The GLP is committed to full transparency. Download and review our Annual Report.

How does Human saliva compare to a Chimp’s?

| | September 24, 2013

Humans (genus Homo) and chimpanzees and bonobos (genus Pan) share roughly 99% of their DNA. But that doesn’t necessarily mean we share the same bacteria. An organism’s microbiome — that is, all the microorganisms that live in or on the body — is shaped not just by genetics, but also by diet and the environment. Indeed, the exact composition of the human microbiome differs from person to person, and it can even change within an individual over time. Currently, it’s unclear if there even exists a “core microbiome” that all humans share.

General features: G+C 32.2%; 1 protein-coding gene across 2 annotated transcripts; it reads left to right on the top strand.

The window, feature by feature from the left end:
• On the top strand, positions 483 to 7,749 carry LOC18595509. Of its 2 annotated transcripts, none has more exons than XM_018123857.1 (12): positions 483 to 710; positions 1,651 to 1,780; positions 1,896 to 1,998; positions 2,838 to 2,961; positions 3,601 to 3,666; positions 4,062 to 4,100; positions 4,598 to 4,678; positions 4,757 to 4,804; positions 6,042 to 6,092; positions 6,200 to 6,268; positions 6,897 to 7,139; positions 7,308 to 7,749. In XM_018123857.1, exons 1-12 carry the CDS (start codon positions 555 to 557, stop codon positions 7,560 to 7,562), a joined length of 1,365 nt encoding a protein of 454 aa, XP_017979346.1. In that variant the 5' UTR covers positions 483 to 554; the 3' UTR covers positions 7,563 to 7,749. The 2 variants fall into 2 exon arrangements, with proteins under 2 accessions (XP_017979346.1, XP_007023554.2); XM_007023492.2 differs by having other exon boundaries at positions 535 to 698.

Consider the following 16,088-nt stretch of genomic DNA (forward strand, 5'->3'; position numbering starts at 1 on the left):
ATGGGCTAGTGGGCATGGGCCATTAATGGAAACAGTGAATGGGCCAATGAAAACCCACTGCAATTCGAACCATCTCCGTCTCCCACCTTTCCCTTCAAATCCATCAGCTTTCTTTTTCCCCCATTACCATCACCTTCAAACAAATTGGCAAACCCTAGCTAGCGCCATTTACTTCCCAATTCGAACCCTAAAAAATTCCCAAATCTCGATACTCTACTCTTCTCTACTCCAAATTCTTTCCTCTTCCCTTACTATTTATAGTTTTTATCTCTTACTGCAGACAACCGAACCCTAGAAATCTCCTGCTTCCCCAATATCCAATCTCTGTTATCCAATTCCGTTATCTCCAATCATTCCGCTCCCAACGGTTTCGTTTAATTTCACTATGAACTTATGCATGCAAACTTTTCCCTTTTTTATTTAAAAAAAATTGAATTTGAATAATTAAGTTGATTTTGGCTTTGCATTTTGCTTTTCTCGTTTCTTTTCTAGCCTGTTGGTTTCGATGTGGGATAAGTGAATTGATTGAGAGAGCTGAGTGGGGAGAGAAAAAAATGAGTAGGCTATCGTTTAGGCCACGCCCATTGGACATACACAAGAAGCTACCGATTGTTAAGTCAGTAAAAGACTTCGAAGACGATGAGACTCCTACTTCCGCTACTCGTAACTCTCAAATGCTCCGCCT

Combined with the fact that our three species have tremendous differences in diet and lifestyle (e.g., humans typically don’t live in trees or throw feces at each other), we might predict very few similarities in our microbiomes. And that would be exactly right.

Read the full, original story here: How Does Human Saliva Compare to a Chimp’s?

The GLP aggregated and excerpted this article to reflect the diversity of news, opinion, and analysis. Click the link above to read the full, original article.
News on human & agricultural genetics and biotechnology delivered to your inbox.
Optional. Mail on special occasions.

Send this to a friend